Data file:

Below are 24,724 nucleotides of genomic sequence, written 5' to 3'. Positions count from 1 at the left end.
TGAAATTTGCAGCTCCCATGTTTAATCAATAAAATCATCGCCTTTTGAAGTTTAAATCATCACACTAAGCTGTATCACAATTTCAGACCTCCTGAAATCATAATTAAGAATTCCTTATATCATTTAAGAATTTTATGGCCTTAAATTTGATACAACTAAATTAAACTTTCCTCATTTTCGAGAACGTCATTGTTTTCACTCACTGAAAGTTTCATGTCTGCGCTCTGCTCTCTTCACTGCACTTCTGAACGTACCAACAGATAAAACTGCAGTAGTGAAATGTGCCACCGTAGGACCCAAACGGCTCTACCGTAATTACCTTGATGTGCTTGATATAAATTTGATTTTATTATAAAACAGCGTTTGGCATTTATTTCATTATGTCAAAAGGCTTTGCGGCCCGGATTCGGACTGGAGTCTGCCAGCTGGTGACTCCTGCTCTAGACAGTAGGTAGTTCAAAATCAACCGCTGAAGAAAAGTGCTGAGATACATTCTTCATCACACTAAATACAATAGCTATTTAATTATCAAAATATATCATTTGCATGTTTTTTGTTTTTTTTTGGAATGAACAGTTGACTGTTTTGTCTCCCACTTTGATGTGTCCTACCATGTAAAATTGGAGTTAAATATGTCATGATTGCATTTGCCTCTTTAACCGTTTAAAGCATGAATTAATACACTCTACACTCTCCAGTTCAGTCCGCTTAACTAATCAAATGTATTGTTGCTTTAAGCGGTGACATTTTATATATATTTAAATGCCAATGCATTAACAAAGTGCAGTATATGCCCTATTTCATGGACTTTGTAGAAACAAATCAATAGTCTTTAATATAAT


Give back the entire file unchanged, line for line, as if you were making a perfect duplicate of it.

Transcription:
Below are 24,724 nucleotides of genomic sequence, written 5' to 3'. Positions count from 1 at the left end.
TGAAATTTGCAGCTCCCATGTTTAATCAATAAAATCATCGCCTTTTGAAGTTTAAATCATCACACTAAGCTGTATCACAATTTCAGACCTCCTGAAATCATAATTAAGAATTCCTTATATCATTTAAGAATTTTATGGCCTTAAATTTGATACAACTAAATTAAACTTTCCTCATTTTCGAGAACGTCATTGTTTTCACTCACTGAAAGTTTCATGTCTGCGCTCTGCTCTCTTCACTGCACTTCTGAACGTACCAACAGATAAAACTGCAGTAGTGAAATGTGCCACCGTAGGACCCAAACGGCTCTACCGTAATTACCTTGATGTGCTTGATATAAATTTGATTTTATTATAAAACAGCGTTTGGCATTTATTTCATTATGTCAAAAGGCTTTGCGGCCCGGATTCGGACTGGAGTCTGCCAGCTGGTGACTCCTGCTCTAGACAGTAGGTAGTTCAAAATCAACCGCTGAAGAAAAGTGCTGAGATACATTCTTCATCACACTAAATACAATAGCTATTTAATTATCAAAATATATCATTTGCATGTTTTTTGTTTTTTTTTGGAATGAACAGTTGACTGTTTTGTCTCCCACTTTGATGTGTCCTACCATGTAAAATTGGAGTTAAATATGTCATGATTGCATTTGCCTCTTTAACCGTTTAAAGCATGAATTAATACACTCTACACTCTCCAGTTCAGTCCGCTTAACTAATCAAATGTATTGTTGCTTTAAGCGGTGACATTTTATATATATTTAAATGCCAATGCATTAACAAAGTGCAGTATATGCCCTATTTCATGGACTTTGTAGAAACAAATCAATAGTCTTTAATATAAT